With the singing of carols on a crisp night, President Clinton lit the national Christmas tree Wednesday and said the glow of its sparkling lights symbolizes the search for peace in Bosnia, Northern Ireland and the Middle East.
And with the 40-foot living Colorado blue spruce gleaming on the Ellipse behind the White House, Clinton leaned from the stage and plucked 9-year-old Catherine Hammill from the audience. She is the little girl from Northern Ireland who moved him to near tears last week with her account of the tragedies brought by war, including the killing of her father.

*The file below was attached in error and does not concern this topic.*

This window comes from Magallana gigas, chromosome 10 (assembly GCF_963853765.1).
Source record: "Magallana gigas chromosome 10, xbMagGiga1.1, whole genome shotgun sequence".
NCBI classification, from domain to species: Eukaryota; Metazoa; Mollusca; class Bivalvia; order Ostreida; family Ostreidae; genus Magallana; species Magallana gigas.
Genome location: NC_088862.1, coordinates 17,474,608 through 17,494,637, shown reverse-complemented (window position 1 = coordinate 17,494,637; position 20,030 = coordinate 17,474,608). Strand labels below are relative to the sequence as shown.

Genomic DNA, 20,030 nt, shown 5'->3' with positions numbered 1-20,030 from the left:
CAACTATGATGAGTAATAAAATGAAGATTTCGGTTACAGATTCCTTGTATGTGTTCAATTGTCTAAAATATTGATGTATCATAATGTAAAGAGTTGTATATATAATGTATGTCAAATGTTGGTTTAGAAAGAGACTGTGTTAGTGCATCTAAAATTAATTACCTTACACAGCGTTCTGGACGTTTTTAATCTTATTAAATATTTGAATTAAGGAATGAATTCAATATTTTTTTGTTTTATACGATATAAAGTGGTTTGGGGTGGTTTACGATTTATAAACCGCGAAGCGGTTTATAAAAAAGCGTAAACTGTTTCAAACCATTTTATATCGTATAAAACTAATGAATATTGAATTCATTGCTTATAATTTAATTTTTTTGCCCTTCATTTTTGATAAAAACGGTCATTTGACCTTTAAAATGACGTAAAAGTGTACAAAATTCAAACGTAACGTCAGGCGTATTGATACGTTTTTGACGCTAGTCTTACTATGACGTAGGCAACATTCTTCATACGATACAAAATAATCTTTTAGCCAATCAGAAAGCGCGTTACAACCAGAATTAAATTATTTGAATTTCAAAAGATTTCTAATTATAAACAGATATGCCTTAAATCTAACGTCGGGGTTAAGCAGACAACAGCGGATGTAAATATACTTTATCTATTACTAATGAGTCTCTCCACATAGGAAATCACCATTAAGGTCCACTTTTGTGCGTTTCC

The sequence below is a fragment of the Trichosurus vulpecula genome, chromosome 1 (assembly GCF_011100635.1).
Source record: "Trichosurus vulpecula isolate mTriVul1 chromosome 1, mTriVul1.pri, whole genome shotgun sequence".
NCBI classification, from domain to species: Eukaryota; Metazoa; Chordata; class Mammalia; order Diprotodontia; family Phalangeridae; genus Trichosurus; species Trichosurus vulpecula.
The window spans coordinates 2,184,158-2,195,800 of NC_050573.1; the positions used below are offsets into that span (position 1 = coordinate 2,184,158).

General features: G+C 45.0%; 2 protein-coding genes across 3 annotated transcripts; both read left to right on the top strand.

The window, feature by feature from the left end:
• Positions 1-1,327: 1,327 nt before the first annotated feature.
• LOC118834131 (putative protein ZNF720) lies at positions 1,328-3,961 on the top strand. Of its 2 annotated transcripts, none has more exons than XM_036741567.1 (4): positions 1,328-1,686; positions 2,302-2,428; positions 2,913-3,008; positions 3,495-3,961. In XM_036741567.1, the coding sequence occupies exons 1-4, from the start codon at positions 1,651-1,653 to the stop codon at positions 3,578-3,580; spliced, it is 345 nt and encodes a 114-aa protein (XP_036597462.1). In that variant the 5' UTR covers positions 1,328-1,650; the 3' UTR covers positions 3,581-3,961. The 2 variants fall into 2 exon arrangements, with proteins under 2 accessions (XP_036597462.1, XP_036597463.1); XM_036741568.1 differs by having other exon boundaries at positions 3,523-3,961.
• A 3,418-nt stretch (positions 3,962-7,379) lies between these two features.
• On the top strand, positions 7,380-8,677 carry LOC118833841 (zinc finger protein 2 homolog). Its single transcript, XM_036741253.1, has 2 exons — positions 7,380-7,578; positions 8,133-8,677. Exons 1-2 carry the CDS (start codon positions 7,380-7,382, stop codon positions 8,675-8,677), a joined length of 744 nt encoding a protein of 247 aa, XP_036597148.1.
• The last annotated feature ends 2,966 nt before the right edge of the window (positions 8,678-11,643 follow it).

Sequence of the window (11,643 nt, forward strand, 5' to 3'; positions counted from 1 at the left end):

At that tree-lighting in Belfast, the blond, chubby-faced Catherine, a Roman Catholic, joined hands with 10-year-old David Sterrett, a Protestant, and, in Clinton's words, they together "told the world of their hopes for the future, a future in which the only barriers they face are the limits of their dreams."
Catherine and her family were sent to Washington by a British newspaper.
". . . As we light this magnificent Christmas tree, let us remember a million small lights add up to make a great blaze of glory, not for ourselves but for our families, our nation and the world, and for the future of our children," the president said.
He then pushed a button and the tree erupted in a pattern of red holiday bows etched by more than 6,000 lights. The tree is topped by a 36-inch three-dimensional illuminated star.